Bodegon Fueguino serves up cordero or lamb in 12 different ways. Instead of sharing, we each ordered an individual portion as the waiter had warned that the servings were not large. In any case, a plate of lamb was only 38 pesos (US$9.50), less than half the cost of the king crab dish we had the day before.

The service was perfect, the rolls were good and even the butter was divinely curled

We ordered the roast lamb for Dan, and the grilled lamb in red wine sauce for me. I usually don't eat lamb cos I hate the strong lamb-y (sorry, no other way to describe it!) smell of the meat. I found the meat here okay and definitely palatable. But the first bite of Patagonian lamb didn't send us into the high heavens like our first bite of bife de chorizo in Salta did. My red wine sauce was quite a failure - tasted like ordinary brown gravy - in comparison to a similar alpaca steak dish in Puno, which was doused in a much tastier version of the same sauce.

I preferred the veggies to the lamb actually

We had initially only shortlisted the centolla and cordero for sampling. But our friend Nicholas, who owns a chain of Japanese restaurants in Singapore, brought the Patagonian Toothfish to our attention. Called the merluza negra in South America, the Patagonian Toothfish is also sold as Chilean sea bass in the USA and mero in Japan. While I don't know what the Japanese name mero refers to (except that it sounds expensive), the toothfish is definitely not a sea bass - it's waaaaaaaaaay uglier. (Go ahead and surf the Internet for pictures of the fugly bugger!)

The toothfish lives in deep waters (from 300m to 3,500m!!) in the sub-Antarctic zone. Similar to cod, it is an oily fish that has a thick layer of fat under its skin - offering a healthy dose of Omega 3 - to keep it warm in the freezing waters. But it is much much MUCH better than cod. The meat slides off in neat segments when cut and the buttery flesh literally melts in your mouth upon each bite. I swear I could feel each mouthful melting away - so much so that I didn't dare chew too fast!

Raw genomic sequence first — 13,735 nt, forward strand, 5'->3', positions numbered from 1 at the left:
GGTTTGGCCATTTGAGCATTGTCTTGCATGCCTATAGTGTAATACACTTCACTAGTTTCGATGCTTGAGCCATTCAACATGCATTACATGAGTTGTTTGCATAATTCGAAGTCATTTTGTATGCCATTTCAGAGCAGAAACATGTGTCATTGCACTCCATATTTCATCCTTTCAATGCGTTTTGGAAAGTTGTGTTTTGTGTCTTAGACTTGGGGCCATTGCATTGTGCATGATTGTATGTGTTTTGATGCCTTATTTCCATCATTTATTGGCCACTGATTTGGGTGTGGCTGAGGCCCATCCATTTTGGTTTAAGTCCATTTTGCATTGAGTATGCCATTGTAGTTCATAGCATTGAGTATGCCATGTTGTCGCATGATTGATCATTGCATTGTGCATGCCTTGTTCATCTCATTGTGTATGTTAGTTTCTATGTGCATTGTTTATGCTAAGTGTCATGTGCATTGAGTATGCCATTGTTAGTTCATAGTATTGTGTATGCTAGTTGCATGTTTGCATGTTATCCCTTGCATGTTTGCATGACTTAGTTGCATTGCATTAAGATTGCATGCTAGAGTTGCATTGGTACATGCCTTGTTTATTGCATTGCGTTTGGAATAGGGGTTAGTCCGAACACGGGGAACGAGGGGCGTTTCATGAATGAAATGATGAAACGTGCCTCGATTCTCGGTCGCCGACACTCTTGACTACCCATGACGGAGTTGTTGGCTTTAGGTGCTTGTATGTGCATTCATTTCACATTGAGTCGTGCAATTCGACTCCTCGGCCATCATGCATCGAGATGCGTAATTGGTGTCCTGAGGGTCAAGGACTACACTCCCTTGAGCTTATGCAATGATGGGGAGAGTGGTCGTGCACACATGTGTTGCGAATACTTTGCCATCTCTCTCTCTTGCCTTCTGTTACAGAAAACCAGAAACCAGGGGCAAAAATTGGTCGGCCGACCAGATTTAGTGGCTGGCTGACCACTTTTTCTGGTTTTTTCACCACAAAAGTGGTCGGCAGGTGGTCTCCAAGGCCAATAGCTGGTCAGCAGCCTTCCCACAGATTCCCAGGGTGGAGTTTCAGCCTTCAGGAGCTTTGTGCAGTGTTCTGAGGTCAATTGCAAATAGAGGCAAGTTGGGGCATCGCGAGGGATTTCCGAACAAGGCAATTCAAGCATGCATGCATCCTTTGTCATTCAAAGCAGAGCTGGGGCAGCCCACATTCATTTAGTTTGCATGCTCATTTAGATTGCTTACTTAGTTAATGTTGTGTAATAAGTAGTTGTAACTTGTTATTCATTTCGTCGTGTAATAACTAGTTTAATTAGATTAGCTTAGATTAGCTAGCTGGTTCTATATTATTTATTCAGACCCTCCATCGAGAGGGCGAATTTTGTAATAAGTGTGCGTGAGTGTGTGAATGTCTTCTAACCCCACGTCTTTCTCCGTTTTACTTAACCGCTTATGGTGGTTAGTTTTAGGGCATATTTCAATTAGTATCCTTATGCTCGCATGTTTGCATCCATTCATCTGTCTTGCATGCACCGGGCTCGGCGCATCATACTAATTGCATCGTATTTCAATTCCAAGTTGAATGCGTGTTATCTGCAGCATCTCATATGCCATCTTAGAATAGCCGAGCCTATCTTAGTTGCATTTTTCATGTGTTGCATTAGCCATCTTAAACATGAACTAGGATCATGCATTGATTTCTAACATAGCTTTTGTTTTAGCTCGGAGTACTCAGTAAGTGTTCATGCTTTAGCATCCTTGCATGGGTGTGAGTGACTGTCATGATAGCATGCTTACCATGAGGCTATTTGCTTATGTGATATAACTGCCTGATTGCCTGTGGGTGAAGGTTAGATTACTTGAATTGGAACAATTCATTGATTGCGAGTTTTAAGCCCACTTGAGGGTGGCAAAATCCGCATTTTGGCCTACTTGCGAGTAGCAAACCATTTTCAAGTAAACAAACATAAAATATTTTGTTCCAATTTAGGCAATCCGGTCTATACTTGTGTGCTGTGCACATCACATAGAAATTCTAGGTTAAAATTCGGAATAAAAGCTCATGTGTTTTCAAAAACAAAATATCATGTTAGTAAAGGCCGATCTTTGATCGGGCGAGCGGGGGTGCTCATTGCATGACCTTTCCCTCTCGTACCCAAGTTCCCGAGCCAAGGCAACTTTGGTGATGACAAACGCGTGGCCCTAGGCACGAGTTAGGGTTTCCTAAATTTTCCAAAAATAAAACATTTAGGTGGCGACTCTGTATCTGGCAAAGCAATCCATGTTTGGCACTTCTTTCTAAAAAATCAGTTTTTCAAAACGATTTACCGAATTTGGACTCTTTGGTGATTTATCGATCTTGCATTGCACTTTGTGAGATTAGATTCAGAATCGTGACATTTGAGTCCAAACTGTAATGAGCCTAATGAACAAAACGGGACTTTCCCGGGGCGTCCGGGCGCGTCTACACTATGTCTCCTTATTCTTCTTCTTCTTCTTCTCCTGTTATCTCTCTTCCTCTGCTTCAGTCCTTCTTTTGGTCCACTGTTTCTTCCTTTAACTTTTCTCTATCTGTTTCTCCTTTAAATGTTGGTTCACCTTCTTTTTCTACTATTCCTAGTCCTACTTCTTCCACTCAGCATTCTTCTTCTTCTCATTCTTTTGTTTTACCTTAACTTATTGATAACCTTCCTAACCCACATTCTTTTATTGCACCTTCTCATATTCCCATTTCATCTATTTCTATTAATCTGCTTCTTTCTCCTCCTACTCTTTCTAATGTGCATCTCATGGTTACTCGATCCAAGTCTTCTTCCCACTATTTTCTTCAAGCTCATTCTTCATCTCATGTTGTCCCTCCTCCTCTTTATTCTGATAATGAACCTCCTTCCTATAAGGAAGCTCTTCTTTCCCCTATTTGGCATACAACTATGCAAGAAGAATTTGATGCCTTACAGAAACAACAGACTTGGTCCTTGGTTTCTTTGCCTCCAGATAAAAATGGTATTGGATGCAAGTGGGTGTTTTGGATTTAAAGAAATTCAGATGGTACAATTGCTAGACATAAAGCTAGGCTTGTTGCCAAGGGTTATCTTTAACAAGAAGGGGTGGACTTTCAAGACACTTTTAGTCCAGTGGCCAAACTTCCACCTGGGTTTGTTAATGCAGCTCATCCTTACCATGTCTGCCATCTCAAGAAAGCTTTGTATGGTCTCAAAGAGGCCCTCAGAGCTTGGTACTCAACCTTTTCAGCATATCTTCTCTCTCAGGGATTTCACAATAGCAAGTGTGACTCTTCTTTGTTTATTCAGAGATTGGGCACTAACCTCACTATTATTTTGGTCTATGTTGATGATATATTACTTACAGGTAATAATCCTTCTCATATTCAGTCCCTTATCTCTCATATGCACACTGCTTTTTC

Most amazing fish dish ever

While doing some post-dinner surfing on the Internet about our meal, I discovered that some ocean watch environmental groups have placed the Patagonian toothfish on the list of endangered species. Oooooops. Erm, sorry? Well I take comfort in the fact that that was probably the one and only time I would be eating it, because outside of this sub-Antarctic zone, the merluza negra/mero/Chilean sea bass would cost many times more. (It already wasn't exactly cheap here in Ushuaia, costing as much as the king crab, and yet hardly enough for one person's dinner.)

So while our crab, lamb and toothfish meals in Ushuaia were not huge, they were definitely hugely satisfying. After eating, we would brisk walk (brisk - cos I can't bring myself to walk slowly in cold weather) back to the hostel and wind down from a lovely meal, with a view of the evening lights over snowy Ushuaia.

Our window ledge caked in the day's snowfall

Goodnight cold, cold, world


All Inclusive Vacations said...

in the images that place is very nice can tell us where is that this place and what kind of food is that

Tunster said...

Hi bro,

You finally tried the Toothfish!!! wow...envy envy sia..........

Looks incredibly yummy. The fugly crab too :) looks really good. Wonder if we can steam it....hehehehe

Dannie said...

Tunster: Not sure leh... I think shd be able to lah... there were so many ways of preparing the crab on the menu!